The Last Free Generation


I am frequently frustrated by technology: the touch screen of the smart-phone; the remote desktop which I cannot access from home: the myriad instructions that I need to write down in order to operate an interactive whiteboard. My sister would call me Luddite; I would say’ “If it ain’t broke, don’t fix it.” I have an (inherited) smartphone, I have a Macbook, I recognise the value of technology in society, but I am also aware that technology does not make a society.

Teaching 16-18 year olds 3 years ago on my PGCE, one of the (many) frustrations for me was the almost constant use of mobile phones in class. No wonder these kids were re-sitting their GCSEs…One day I said to them, “You know, I had more freedom than you could ever dream of when I was 17.” Eyes were raised from the tiny screens ‘hidden’ under the desk to gawp at me in disbelief.”What?”
“Because,” I stated simply, “I didn’t have a mobile phone.”
“But you need a mobile!”
“How can you be free without one?” and so on. Their shocked responses at least reassured me that they occasionally listened to me.
“Well, when I went out for the day (or night), I was out. No one could contact me or hassle me or bombard me with messages. I was out until I got home. The day was my own.”
The class, who were usually gobby little shits, were for once, speechless. Perhaps it was realising that their 28 year old teacher had once been a teenager, but I like to think that they were imagining another life; the life my sister and I and all our friends had. We were the last free generation; the generation that grew up in the 90s without Facebook or mobile phones; a time when twitter was something that birds did and having a word-processor at home meant that you were posh. Mobile phones were just the beginning, though.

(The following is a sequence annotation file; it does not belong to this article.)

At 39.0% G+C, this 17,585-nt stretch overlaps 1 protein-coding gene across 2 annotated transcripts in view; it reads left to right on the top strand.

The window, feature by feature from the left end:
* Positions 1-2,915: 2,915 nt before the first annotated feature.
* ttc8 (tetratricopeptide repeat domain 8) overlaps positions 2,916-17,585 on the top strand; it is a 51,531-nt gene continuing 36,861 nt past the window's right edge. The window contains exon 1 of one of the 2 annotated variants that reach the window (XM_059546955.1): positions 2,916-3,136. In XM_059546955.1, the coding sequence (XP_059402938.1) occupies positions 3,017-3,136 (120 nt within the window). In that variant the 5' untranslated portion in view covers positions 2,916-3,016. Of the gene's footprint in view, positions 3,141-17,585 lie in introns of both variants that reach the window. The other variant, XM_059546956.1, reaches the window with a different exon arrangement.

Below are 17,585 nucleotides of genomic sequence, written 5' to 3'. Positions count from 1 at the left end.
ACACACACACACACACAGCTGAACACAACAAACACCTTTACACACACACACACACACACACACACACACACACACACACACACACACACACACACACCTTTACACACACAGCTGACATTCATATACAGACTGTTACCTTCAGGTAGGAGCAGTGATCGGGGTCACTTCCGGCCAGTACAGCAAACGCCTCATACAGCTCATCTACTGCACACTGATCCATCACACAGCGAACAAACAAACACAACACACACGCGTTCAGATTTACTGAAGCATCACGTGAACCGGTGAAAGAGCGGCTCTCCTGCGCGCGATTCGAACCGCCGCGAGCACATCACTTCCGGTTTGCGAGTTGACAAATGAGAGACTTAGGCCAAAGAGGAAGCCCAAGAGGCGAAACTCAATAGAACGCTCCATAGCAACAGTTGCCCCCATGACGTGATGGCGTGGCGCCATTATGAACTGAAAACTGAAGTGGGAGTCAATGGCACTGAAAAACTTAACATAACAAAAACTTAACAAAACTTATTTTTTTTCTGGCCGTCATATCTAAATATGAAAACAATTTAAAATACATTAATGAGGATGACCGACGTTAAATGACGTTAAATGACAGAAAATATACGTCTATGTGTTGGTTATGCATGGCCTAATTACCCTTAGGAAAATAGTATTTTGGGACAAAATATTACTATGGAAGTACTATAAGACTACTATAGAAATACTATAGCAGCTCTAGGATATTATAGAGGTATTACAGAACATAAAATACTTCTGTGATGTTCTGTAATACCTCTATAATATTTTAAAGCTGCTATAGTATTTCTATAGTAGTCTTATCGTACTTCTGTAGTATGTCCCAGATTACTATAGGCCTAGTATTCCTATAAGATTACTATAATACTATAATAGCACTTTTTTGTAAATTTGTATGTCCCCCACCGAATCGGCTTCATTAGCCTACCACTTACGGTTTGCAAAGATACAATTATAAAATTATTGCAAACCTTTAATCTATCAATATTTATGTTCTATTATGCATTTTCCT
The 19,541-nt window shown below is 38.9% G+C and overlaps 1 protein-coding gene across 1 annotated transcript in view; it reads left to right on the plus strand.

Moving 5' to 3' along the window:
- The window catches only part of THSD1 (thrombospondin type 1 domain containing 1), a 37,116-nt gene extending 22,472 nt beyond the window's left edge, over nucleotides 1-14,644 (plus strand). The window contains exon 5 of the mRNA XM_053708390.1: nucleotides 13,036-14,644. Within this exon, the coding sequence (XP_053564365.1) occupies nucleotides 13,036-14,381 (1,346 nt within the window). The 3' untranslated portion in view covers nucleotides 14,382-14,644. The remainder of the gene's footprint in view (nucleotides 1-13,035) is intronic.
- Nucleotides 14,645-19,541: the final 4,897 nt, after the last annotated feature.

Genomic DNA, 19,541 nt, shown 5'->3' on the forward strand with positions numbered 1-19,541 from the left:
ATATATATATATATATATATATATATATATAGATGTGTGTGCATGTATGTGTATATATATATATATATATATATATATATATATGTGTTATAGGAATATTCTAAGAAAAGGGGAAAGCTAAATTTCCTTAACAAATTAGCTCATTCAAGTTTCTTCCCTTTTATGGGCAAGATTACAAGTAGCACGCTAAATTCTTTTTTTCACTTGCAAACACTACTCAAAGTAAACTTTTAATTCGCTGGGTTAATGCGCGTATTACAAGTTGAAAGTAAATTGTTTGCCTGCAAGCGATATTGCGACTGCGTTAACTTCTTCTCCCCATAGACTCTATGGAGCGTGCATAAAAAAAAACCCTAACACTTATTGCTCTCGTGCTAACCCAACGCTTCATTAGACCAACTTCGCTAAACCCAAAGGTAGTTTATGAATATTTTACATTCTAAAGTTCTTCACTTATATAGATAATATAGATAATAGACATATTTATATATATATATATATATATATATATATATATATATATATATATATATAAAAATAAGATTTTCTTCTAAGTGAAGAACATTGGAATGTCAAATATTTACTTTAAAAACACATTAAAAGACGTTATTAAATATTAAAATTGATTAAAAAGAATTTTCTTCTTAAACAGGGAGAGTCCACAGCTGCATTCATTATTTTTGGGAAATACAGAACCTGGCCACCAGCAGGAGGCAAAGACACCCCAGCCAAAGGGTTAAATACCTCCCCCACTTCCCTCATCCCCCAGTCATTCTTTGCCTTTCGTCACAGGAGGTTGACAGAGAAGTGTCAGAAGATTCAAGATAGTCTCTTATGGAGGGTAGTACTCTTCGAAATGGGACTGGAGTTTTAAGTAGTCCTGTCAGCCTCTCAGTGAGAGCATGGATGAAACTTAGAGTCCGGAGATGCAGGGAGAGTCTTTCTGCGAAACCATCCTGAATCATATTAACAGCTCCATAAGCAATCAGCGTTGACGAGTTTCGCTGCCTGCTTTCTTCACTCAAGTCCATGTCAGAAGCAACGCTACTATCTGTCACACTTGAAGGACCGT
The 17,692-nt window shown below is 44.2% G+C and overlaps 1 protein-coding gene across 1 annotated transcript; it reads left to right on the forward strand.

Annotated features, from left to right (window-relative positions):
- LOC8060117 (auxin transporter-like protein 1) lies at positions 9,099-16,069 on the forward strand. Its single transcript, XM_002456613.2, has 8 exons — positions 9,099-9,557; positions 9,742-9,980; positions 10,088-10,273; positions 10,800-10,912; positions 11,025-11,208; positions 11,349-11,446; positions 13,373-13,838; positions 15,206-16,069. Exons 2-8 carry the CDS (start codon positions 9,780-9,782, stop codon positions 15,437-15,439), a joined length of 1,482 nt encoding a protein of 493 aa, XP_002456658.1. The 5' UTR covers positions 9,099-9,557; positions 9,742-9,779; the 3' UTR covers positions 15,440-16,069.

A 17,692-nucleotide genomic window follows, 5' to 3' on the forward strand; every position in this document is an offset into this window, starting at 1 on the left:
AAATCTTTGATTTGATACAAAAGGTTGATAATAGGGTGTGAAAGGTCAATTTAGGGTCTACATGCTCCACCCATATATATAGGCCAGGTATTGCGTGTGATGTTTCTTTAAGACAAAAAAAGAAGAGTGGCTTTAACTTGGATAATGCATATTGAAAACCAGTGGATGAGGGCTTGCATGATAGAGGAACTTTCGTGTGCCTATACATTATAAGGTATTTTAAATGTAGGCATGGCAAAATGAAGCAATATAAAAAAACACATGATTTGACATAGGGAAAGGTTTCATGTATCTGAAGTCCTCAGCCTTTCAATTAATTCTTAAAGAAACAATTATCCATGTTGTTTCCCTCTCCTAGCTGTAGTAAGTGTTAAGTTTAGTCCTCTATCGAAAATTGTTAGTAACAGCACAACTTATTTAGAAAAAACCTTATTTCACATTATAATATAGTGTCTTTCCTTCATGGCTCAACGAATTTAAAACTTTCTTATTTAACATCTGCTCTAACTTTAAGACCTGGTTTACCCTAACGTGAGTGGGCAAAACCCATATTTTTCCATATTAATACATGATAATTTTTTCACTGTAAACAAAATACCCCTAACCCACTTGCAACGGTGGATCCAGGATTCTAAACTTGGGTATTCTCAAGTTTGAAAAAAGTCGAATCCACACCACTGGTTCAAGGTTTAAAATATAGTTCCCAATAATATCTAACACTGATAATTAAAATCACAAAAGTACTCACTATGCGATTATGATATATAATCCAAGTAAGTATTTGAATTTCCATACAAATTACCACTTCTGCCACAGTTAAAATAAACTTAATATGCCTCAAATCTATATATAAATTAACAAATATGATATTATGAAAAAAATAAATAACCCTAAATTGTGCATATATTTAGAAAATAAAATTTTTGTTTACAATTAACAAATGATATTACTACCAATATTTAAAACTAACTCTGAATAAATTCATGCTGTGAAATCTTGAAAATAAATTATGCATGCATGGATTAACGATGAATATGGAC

I read somewhere that a smart way of spying on people is not to rule them with an oppressive regime or create fear and paranoia by watching their every move. Rather, simply invent a website that keeps tabs on almost every aspect of people’s lives, and then convince them that this website is a great way to socialise with current friends, as well as make new ones. Voila! No need to force people to sign up to it- with the right marketing everyone will actually want to be on this ‘social network’! While I do recognise the benefits of being able to see photos and the lives of friends and family abroad, I am sure I am not alone in believing that this benefit is far outweighed by all the negative aspects of social networking.

Firstly, there is the fact that many people put every aspect of their lives online: relationship status; what they ate for breakfast; how many minutes until they get home. 1. Most people don’t care- your life is not that interesting. 2. Why do you feel the need to do this? Would you go up to a stranger in the street and tell them about your private life? Probably not. So why do it online?

Secondly, social networking is inherently anti-social. People do not speak to each other when they are in the same room, instead sending messages to someone else. Why not actually phone or visit that friend? Communicating online has made people lose the ability to hold a normal conversation with another human being. While people are busy networking online, they are probably sitting at home, alone, when they could be out living real life in the real world.

Social networks breed loneliness while giving powerful corporations and total strangers even more power over us by watching our every move. While some people can use social networks in moderation, many cannot. I myself would lose 40 minutes drifting through friends’ photos, sometimes smiling, sometimes wondering why I hadn’t been at that particular event, when all I had intended to do was send a quick message to someone. As a person who can be easily distracted and struggles with getting places on time, I decided to deactivate my Facebook account. It was hard, for a month, but I am so much better off without it.

For me, Facebook wasted time, made me sad and pissed me off with amount of utter shite people put on there. Three years without Facebook is one of the lasting steps I’ve taken to reclaim some of my pre-social network freedom. I grew up in the last free generation. There will never be freedom of that sort again, but at least I can retain a small piece of it by living a real life, offline.


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